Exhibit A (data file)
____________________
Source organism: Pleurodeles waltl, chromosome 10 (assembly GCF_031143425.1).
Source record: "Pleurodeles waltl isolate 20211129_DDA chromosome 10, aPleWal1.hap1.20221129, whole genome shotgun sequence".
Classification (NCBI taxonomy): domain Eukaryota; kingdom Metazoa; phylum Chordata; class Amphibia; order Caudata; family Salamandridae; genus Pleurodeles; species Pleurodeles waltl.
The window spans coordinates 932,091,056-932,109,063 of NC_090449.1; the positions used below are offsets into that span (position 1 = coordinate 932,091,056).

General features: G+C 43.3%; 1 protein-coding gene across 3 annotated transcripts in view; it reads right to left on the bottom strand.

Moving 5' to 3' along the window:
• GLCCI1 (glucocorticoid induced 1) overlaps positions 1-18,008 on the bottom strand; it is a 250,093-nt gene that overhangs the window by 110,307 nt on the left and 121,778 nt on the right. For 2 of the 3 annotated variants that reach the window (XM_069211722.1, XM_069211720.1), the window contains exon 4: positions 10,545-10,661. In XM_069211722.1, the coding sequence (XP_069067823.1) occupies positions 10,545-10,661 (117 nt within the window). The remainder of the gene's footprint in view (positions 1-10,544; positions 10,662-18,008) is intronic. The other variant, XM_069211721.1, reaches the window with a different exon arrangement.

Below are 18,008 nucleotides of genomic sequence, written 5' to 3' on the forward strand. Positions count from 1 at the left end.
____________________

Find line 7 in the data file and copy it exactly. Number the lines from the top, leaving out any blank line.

• GLCCI1 (glucocorticoid induced 1) overlaps positions 1-18,008 on the bottom strand; it is a 250,093-nt gene that overhangs the window by 110,307 nt on the left and 121,778 nt on the right. For 2 of the 3 annotated variants that reach the window (XM_069211722.1, XM_069211720.1), the window contains exon 4: positions 10,545-10,661. In XM_069211722.1, the coding sequence (XP_069067823.1) occupies positions 10,545-10,661 (117 nt within the window). The remainder of the gene's footprint in view (positions 1-10,544; positions 10,662-18,008) is intronic. The other variant, XM_069211721.1, reaches the window with a different exon arrangement.